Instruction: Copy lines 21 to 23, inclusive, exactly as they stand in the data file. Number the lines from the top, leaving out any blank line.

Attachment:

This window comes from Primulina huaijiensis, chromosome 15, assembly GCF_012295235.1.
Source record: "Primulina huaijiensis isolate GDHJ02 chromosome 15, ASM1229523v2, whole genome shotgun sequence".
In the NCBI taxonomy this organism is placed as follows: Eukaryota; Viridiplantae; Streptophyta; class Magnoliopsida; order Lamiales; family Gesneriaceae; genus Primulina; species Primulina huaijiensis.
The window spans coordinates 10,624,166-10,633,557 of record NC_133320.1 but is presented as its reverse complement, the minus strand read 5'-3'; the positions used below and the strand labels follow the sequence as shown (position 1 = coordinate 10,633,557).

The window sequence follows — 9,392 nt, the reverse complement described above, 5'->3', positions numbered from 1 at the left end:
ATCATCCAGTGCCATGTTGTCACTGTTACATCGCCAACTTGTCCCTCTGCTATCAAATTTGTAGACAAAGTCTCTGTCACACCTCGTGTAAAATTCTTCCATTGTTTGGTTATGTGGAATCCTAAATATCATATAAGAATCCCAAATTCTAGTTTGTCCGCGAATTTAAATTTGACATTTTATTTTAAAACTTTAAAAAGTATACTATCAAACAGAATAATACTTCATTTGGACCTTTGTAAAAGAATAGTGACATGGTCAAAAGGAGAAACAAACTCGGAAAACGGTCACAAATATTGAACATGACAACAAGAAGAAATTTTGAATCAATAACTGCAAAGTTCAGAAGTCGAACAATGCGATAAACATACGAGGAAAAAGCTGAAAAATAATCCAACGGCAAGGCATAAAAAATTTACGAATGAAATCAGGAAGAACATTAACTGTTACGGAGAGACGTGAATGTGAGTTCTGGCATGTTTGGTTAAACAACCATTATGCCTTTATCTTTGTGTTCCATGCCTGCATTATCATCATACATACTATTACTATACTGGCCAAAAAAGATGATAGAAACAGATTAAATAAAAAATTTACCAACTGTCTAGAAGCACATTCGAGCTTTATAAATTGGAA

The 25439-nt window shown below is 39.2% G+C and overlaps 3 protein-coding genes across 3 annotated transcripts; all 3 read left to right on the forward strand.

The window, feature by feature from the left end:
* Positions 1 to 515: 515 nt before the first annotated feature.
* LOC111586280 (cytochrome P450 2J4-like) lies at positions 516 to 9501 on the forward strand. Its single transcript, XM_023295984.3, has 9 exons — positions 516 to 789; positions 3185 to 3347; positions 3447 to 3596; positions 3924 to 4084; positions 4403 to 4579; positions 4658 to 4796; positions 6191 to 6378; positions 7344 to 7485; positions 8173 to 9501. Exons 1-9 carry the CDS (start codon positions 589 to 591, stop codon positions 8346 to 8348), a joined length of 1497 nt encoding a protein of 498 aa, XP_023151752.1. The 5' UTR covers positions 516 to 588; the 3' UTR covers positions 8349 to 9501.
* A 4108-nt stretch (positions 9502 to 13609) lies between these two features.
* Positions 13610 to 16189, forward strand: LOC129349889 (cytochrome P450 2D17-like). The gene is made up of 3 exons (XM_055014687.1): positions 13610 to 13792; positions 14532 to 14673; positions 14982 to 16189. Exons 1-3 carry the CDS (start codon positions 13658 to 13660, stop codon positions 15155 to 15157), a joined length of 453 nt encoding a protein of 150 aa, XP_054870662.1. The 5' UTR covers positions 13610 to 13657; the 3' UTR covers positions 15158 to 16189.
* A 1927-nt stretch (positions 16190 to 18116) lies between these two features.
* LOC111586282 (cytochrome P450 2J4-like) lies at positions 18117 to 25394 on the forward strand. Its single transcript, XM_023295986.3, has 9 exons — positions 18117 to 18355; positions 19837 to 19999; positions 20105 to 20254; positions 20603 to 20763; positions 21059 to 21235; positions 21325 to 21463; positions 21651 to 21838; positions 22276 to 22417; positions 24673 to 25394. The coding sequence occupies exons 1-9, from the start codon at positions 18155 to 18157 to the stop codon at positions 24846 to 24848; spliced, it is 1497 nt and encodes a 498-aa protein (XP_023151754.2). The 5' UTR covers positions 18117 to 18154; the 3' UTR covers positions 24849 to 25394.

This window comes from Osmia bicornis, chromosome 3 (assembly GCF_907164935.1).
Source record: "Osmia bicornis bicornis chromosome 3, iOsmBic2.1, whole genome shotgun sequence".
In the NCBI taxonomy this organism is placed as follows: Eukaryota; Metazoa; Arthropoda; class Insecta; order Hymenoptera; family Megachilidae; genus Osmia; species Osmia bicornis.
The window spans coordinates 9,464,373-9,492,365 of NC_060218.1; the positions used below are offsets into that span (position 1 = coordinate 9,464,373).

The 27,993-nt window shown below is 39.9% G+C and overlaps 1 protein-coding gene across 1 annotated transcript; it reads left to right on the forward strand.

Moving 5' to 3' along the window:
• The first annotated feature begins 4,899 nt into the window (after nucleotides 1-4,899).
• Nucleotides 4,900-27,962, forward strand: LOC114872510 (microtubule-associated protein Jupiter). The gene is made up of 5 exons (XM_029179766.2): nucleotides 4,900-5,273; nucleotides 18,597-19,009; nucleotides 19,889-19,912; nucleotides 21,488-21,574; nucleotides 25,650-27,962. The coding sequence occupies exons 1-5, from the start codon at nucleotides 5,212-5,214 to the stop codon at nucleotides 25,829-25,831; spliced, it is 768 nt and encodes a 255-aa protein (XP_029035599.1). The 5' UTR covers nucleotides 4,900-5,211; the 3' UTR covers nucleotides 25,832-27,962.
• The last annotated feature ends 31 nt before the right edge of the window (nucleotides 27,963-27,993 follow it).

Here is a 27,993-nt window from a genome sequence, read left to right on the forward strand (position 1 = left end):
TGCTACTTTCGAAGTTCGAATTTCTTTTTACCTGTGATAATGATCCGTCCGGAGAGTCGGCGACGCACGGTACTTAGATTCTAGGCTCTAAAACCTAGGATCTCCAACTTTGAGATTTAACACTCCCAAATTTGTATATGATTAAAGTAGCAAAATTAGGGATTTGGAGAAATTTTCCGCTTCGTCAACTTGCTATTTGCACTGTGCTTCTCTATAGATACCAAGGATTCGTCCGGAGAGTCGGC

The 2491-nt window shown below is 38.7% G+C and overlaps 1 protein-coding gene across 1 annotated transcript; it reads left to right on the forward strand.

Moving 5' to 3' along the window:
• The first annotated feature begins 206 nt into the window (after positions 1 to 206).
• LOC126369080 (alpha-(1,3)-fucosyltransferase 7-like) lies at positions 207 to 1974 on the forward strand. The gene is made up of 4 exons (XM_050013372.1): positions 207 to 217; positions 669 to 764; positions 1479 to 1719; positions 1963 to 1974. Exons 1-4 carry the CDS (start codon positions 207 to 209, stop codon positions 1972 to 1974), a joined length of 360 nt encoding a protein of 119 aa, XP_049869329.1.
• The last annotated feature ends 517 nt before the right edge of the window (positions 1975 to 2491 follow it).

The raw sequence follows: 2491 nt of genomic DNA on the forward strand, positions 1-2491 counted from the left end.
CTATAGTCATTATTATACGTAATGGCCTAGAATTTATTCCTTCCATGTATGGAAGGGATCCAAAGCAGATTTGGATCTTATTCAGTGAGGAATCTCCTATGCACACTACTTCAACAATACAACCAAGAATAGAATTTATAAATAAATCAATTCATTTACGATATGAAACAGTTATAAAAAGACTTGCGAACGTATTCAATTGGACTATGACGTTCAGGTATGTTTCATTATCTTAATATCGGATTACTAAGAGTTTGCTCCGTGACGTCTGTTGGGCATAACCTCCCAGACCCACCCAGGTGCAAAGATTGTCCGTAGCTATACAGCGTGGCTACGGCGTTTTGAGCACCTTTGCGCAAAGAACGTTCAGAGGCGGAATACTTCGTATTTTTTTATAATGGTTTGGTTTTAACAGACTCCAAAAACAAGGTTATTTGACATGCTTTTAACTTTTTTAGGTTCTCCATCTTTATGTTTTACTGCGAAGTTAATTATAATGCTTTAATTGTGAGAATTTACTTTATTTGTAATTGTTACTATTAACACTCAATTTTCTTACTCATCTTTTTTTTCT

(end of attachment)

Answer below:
• The first annotated feature begins 4,899 nt into the window (after nucleotides 1-4,899).
• Nucleotides 4,900-27,962, forward strand: LOC114872510 (microtubule-associated protein Jupiter). The gene is made up of 5 exons (XM_029179766.2): nucleotides 4,900-5,273; nucleotides 18,597-19,009; nucleotides 19,889-19,912; nucleotides 21,488-21,574; nucleotides 25,650-27,962. The coding sequence occupies exons 1-5, from the start codon at nucleotides 5,212-5,214 to the stop codon at nucleotides 25,829-25,831; spliced, it is 768 nt and encodes a 255-aa protein (XP_029035599.1). The 5' UTR covers nucleotides 4,900-5,211; the 3' UTR covers nucleotides 25,832-27,962.
• The last annotated feature ends 31 nt before the right edge of the window (nucleotides 27,963-27,993 follow it).